Sunday, May 03, 2009

Player Alignment in the Advanced Dungeons & Dragons Player's Handbook as Examined through the Frame of the Ethic of Justice

Player Alignment in the Advanced Dungeons & Dragons Player's Handbook as Examined through the Frame of the Ethic of Justice

Michael Lorenzen

There are many ways of looking at ethics in the world. Most people are first exposed to ethical thinking by their parents at an early age. Most of us take this for granted until we are challenged to think about these issues later in life in ways that we are not used to thinking. For many adolescent boys (and some girls), this first exposure to a different ethical perspective comes for the fantasy role playing game Advanced Dungeons & Dragons. Playing the game forces many players to rethink their own ethical viewpoints.

The Advanced Dungeons & Dragons game is now over 30 years old. It has generated a vast library of hundreds of books and several spin off games. One of the keys to its success is probably due to the complex game play that allows for players to assume the identities of characters in a medieval fantasy setting. This includes the options to play wizards, fighters, and pagan priests. The game rules are complex but once they are mastered it allows for a very elaborate and time consuming game the draws a player into the fantasy world.

One of the most important aspects of the game is use of alignment. Players are required to have their characters follow an ethical code based on the moral outlook of the character. This alignment may be radically different from the one that the player may have in real life. However, to be successful in the game, the player must do his best to play his character to fit the appropriate ethical and moral view of the character.

Surprisingly, the ethical framework that the Advanced Dungeons & Dragons Players Handbook presents can best be understood through the ethical theme of justice as described by Starratt (1991). It is heavily dependent on the interpretation of law. It requires the player to examine how individual actions impact the common good (or common bad) of the whole community. A complex system of alignment possibilities helps the player interpret and consider his actions during the game. There are a total of nine different alignments that a character can have. These are based on the intersections of three outlooks on law and three outlooks on morality.

For law, a character can be lawful, neutral, or chaotic. A lawful character holds the law to be paramount. No matter what, the law must be upheld regardless of justice. A neutral character sees value in the law but believes that it must be interpreted (or critiqued) as the situation warrants. A chaotic individual is contemptuous of the law and will only abide it when it fits his goals and will discard it when it does not.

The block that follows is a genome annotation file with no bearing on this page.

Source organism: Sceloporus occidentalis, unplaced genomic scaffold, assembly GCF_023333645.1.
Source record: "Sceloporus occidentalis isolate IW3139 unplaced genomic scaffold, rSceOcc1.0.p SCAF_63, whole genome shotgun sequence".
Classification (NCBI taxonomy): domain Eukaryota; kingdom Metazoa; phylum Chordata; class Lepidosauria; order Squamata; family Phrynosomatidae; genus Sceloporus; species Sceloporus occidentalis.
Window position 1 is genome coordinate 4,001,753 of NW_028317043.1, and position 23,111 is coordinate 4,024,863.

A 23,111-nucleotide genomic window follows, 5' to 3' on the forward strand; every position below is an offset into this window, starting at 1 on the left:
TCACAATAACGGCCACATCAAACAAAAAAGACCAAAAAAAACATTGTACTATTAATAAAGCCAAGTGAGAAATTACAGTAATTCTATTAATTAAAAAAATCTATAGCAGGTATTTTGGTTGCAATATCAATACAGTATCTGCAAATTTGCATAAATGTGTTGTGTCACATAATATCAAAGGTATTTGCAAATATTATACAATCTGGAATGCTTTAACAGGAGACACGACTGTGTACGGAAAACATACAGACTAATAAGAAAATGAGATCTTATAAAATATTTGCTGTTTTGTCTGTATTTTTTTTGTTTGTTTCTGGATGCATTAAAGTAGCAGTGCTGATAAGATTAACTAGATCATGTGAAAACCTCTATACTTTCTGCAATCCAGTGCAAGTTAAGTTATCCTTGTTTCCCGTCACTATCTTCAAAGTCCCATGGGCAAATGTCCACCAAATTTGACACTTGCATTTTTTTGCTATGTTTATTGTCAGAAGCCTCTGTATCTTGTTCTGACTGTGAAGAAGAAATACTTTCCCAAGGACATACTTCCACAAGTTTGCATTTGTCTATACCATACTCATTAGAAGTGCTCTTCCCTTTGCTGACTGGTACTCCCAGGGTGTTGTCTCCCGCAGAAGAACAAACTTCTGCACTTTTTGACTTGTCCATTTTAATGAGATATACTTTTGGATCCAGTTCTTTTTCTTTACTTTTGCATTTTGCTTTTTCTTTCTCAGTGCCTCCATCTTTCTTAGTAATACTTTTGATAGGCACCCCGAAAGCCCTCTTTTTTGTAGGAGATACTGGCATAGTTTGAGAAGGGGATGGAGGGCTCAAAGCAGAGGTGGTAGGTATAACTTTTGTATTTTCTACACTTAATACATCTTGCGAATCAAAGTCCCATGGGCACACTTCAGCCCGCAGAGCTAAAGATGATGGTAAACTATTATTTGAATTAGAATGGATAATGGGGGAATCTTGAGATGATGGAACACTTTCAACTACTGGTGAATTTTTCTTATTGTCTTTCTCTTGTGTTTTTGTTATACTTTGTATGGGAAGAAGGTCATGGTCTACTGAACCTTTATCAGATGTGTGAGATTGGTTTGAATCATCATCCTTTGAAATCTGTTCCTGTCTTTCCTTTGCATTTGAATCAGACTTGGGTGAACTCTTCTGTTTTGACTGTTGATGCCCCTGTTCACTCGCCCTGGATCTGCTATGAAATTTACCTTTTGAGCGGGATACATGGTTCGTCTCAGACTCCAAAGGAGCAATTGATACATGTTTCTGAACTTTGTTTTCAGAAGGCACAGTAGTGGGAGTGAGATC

For morality, a character can be good, neutral, or evil. A good character attempts to look out for the common welfare and openly seeks to defeat evil. A neutral character believes that free will is the most important consideration and that society should allow people to choose their own path in life be it good, evil, or neither. (This is a tough alignment to play!) Evil characters do what is best for themselves or their patron god or nation without regard for the best interest of all.

What complicates this all (and brings into play the ethic of justice) is how law and morality interact. An evil character can be lawful. A good character can be chaotic. Any combination of law and morality is possible to explain all possible ethical viewpoints. This creates situations were evil characters are upholding the law and bringing criminals to justice. It also puts good characters in situations were they are outlaws resisting and fighting against the lawfully constituted authorities of an area.

This can be a mental challenge for many players. Most of the players would have grown up thinking that authority (such as the government and law enforcement) is good and that those who opposed them are evil. The Advanced Dungeons & Dragons game challenges this assumption. It becomes clear from game play that evil can thrive under the aspect of law and that sometimes the only recourse for those who are righteous is rebellion and chaos.

It also brings into question areas dealing with genocide and religion. Is it alright to kill and exterminate a race which is perceived as evil? For example, Orcs and Goblins are portrayed as evil races in the game. Is it OK to exterminate these races when they are found including children and other noncombatants? Is killing those who are evil or who are likely to be evil in the future acceptable? Is there a possibility that the option of redemption should stay the hand of the good? Is it also possible that the very view of good and evil is racially based? Do Orcs see justice differently than humans and elves? This also impacts the view of religion. Does opposing the followers of an evil religion equate to goodness? Normally we are taught to respect religion even if the viewpoints differ from our own. But what if a religion is thoroughly evil? How does reverence fit in this case?

Although it may surprise those unfamiliar with the game, Advanced Dungeons & Dragons is based on ethics and requiring players to interpret and role play their characters accordingly. As such, the chapter on alignment in the Player's Handbook is worth looking at and reviewing in the light of the Ethic of Justice.


Cook, D. (1989). Advanced dungeons & dragons 2nd edition player's handbook. Lake Geneva, Wisconsin: TSR, Inc.

Starratt, R. J. (1991). Building an ethical school: A Theory for practice in educational leadership. Educational administration quarterly, 27 (2), 185-202.

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